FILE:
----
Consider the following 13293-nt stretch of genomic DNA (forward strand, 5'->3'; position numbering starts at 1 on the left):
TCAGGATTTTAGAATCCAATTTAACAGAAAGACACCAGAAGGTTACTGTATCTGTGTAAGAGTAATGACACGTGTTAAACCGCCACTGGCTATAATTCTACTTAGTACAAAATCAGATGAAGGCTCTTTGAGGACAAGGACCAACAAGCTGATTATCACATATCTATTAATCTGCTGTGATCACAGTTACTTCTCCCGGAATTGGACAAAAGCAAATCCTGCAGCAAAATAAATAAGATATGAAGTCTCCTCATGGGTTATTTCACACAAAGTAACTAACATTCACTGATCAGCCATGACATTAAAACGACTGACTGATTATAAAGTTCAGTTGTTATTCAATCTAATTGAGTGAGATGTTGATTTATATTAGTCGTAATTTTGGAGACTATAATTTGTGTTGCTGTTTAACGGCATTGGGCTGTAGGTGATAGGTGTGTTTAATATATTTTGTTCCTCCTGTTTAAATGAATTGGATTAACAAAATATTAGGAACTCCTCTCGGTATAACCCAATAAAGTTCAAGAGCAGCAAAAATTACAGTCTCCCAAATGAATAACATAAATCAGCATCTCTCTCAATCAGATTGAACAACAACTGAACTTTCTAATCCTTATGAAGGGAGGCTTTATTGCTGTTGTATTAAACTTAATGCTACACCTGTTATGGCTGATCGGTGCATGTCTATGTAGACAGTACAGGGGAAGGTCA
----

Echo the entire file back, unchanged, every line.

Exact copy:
Consider the following 13293-nt stretch of genomic DNA (forward strand, 5'->3'; position numbering starts at 1 on the left):
TCAGGATTTTAGAATCCAATTTAACAGAAAGACACCAGAAGGTTACTGTATCTGTGTAAGAGTAATGACACGTGTTAAACCGCCACTGGCTATAATTCTACTTAGTACAAAATCAGATGAAGGCTCTTTGAGGACAAGGACCAACAAGCTGATTATCACATATCTATTAATCTGCTGTGATCACAGTTACTTCTCCCGGAATTGGACAAAAGCAAATCCTGCAGCAAAATAAATAAGATATGAAGTCTCCTCATGGGTTATTTCACACAAAGTAACTAACATTCACTGATCAGCCATGACATTAAAACGACTGACTGATTATAAAGTTCAGTTGTTATTCAATCTAATTGAGTGAGATGTTGATTTATATTAGTCGTAATTTTGGAGACTATAATTTGTGTTGCTGTTTAACGGCATTGGGCTGTAGGTGATAGGTGTGTTTAATATATTTTGTTCCTCCTGTTTAAATGAATTGGATTAACAAAATATTAGGAACTCCTCTCGGTATAACCCAATAAAGTTCAAGAGCAGCAAAAATTACAGTCTCCCAAATGAATAACATAAATCAGCATCTCTCTCAATCAGATTGAACAACAACTGAACTTTCTAATCCTTATGAAGGGAGGCTTTATTGCTGTTGTATTAAACTTAATGCTACACCTGTTATGGCTGATCGGTGCATGTCTATGTAGACAGTACAGGGGAAGGTCA